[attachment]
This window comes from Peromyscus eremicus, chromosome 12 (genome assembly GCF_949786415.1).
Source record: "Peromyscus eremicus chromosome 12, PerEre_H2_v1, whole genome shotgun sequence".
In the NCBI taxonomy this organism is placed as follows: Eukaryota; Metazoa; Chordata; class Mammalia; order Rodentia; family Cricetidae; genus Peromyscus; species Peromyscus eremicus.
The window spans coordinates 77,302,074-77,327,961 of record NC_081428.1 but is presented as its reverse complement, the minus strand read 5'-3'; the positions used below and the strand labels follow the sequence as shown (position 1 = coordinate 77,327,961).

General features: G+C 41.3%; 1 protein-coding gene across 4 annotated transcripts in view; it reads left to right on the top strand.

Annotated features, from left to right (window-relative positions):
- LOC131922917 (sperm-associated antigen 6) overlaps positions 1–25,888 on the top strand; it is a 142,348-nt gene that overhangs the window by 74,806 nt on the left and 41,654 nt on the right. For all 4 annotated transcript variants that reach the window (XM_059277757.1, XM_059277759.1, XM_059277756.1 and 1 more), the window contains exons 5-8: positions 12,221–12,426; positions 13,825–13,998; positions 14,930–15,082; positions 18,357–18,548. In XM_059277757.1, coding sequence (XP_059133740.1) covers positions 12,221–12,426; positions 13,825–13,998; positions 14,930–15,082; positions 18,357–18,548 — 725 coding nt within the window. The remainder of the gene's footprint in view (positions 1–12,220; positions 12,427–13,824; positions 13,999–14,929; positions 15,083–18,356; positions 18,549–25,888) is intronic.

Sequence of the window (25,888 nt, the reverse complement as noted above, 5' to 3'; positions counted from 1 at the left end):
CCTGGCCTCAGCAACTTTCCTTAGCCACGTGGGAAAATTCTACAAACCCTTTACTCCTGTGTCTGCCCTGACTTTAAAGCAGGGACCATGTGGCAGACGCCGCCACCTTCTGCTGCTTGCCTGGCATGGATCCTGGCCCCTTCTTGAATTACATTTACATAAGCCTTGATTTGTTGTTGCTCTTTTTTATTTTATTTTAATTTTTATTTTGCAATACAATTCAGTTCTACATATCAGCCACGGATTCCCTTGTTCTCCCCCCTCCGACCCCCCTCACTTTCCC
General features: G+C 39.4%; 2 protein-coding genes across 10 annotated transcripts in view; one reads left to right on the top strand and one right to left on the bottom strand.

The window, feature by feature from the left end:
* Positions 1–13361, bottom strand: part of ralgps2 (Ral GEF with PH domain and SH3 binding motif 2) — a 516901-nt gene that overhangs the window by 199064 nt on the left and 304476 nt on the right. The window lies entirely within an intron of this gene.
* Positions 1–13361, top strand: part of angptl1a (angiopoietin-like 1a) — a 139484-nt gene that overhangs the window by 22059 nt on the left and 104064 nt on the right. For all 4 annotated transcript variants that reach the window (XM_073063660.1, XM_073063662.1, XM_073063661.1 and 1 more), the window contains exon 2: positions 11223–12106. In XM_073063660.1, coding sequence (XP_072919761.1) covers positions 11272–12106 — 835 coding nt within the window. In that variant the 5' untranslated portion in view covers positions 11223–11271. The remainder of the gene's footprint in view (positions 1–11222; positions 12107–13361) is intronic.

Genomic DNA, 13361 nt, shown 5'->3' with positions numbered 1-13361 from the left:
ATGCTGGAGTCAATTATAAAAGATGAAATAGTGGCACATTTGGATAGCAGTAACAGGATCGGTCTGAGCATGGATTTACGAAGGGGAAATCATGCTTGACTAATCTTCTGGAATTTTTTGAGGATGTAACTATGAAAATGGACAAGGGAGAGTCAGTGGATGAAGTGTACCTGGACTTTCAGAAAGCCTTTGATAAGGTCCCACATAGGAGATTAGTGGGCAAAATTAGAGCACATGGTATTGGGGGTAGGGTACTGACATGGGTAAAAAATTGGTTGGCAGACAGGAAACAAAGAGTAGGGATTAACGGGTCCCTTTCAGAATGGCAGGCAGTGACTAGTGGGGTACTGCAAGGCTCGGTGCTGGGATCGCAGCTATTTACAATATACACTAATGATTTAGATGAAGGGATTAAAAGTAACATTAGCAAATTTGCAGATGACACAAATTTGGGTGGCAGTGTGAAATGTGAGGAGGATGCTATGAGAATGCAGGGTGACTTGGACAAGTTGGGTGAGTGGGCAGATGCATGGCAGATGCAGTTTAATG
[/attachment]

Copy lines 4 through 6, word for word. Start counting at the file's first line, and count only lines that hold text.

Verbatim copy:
The window spans coordinates 77,302,074-77,327,961 of record NC_081428.1 but is presented as its reverse complement, the minus strand read 5'-3'; the positions used below and the strand labels follow the sequence as shown (position 1 = coordinate 77,327,961).

General features: G+C 41.3%; 1 protein-coding gene across 4 annotated transcripts in view; it reads left to right on the top strand.

Annotated features, from left to right (window-relative positions):